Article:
The poll seems to dispel the notion that if Gingrich dropped out of the race, his supporters would mostly flock to Santorum, considered the other major conservative candidate in the race. A majority of Gingrich supporters questioned say that Romney rather than Santorum is their second choice.

"If you recalculate the GOP horse race using the Gingrich voters' second choice, Romney's lead over Santorum grows to fifteen percentage points, 45% for Romney and 30% for Santorum, compared to the ten-point margin Romney currently has in the four-man field," says Holland.

"Take Paul out of the picture and reallocate his supporters to their second choice and Romney's lead grows to 19 points over Santorum."

While Romney is the choice of more Republicans and has a commanding lead in delegates, the poll indicates his supporters are still lukewarm about him. A majority of Santorum voters say that they strongly support their candidate. But six in ten Romney voters say they don't strongly support Romney. And while Republicans view Romney as a strong leader who can defeat Obama in November and get the economy moving again, Santorum scores higher than Romney on likeability, honesty, compassion, values, and his stands on the issues.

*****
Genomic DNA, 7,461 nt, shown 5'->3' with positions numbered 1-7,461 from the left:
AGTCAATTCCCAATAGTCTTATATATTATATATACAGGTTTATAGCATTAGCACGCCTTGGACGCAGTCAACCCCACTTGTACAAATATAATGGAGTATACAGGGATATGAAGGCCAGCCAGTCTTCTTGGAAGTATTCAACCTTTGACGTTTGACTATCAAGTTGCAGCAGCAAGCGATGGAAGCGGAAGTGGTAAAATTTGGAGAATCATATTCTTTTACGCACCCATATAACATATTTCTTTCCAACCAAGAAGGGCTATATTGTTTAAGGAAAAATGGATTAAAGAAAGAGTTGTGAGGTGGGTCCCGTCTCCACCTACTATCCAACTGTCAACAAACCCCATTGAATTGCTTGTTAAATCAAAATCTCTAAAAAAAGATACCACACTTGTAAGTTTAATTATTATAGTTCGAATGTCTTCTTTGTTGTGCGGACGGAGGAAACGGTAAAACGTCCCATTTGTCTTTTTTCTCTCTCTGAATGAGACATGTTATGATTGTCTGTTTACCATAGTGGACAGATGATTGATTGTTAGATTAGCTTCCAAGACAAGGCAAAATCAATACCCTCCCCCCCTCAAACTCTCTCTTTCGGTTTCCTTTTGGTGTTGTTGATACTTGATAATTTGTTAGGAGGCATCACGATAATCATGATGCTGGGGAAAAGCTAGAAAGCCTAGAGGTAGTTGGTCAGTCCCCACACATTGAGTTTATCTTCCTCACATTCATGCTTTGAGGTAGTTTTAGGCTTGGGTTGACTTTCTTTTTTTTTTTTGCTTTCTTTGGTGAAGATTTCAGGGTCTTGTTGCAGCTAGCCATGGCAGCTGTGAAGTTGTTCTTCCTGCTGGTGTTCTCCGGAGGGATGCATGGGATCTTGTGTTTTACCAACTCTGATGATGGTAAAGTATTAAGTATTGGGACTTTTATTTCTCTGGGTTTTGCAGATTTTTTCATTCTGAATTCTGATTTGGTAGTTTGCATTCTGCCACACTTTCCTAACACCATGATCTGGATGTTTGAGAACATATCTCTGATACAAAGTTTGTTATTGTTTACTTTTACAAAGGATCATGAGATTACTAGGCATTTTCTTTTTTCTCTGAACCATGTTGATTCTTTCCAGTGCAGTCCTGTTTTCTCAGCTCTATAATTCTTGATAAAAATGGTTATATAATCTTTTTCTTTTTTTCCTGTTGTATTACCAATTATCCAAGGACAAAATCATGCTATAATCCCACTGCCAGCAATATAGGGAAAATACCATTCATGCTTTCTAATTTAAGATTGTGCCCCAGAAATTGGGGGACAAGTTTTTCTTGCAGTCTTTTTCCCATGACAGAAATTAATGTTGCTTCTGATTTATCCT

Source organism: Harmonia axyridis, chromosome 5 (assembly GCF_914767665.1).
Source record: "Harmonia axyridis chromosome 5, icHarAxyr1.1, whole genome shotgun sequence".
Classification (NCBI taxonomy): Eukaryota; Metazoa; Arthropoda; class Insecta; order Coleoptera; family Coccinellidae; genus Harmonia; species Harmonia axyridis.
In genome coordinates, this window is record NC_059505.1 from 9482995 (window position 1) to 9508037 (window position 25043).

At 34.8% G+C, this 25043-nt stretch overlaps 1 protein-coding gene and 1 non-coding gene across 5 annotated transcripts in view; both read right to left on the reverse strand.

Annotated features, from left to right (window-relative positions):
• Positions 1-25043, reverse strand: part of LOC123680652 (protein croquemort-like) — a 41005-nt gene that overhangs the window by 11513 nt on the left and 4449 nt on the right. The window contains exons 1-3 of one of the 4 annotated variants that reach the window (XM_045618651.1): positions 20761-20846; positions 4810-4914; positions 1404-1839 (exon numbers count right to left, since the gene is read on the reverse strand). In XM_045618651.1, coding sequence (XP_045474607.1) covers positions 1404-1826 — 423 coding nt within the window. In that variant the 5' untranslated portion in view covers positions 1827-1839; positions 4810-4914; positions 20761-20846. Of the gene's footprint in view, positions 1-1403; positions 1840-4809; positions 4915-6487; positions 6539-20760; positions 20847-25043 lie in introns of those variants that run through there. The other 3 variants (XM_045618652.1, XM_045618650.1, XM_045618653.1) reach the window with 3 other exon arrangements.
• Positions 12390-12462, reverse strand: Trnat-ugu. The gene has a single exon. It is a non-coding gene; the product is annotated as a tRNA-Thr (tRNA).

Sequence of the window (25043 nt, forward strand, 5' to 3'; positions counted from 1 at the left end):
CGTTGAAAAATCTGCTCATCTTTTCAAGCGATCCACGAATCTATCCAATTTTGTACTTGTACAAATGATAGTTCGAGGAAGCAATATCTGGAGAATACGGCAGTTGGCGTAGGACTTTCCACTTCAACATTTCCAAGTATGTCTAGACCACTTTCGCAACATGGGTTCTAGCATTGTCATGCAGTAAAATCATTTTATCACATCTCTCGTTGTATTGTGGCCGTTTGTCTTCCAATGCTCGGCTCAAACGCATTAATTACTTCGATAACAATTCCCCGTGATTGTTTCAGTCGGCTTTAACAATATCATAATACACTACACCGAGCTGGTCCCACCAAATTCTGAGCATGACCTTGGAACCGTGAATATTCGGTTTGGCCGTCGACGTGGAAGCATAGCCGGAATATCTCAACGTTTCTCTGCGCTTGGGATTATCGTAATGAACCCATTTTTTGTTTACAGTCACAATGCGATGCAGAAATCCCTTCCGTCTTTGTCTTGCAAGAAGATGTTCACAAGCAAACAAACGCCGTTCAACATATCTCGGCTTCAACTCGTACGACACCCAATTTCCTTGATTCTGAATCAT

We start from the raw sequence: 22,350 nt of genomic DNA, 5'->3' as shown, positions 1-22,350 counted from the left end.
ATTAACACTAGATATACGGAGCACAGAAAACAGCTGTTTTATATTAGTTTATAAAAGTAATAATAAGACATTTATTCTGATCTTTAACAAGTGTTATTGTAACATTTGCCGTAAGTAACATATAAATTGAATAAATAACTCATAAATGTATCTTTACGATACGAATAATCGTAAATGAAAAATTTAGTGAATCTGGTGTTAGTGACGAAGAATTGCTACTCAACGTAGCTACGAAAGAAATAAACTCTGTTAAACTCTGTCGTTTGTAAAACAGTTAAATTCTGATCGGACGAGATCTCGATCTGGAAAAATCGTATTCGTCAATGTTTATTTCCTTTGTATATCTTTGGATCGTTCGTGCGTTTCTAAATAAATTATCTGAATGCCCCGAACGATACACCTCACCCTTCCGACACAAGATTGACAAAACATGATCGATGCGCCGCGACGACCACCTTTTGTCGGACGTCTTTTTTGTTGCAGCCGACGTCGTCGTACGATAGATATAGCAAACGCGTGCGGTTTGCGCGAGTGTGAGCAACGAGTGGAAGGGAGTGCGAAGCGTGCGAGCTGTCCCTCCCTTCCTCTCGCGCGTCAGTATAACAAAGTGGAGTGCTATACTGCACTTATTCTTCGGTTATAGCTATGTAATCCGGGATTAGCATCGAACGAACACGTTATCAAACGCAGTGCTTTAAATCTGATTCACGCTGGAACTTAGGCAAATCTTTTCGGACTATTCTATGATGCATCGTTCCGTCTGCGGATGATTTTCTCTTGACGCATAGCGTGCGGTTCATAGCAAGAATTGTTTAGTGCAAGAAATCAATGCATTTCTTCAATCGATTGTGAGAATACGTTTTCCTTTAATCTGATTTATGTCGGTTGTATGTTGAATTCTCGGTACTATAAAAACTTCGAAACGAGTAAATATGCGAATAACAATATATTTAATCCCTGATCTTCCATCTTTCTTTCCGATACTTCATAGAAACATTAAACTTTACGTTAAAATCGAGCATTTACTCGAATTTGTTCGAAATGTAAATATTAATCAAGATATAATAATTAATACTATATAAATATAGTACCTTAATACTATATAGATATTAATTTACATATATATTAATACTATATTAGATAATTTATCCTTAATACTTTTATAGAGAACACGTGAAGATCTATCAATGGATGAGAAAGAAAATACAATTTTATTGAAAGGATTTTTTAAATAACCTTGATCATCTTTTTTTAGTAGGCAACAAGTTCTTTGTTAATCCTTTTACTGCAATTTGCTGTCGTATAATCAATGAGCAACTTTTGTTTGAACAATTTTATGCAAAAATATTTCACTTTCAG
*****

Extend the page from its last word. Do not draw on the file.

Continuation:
According to CNN's latest delegate estimate, Romney has secured 569 delegates, and needs 575 more to reach the 1,144 needed to clinch the GOP nomination. That equals 47% of the remaining 1,213 delegates up for grabs. The odds get a bit higher for Santorum: According to the CNN estimate, he has 262 delegates, and would need to grab 882 delegates, or 73% of those remaining.

Gingrich has 136 delegates, meaning he would need to win 1,008, or 83% of the remaining delegates, to clinch the nomination. And Paul has 71 delegates according to the CNN estimate, meaning he would need to secure 1,073 delegates, or 88% of those still up for grabs, to become the Republican nominee.

The primary and caucus calendar comes a close in late June, and if no candidate has clinched the nomination, there's a chance it would come down to a contested convention in Tampa.

A majority of those questioned, 53%, say they the GOP nominee should be determined during the primaries, with 43% saying the nominee should be picked at the convention.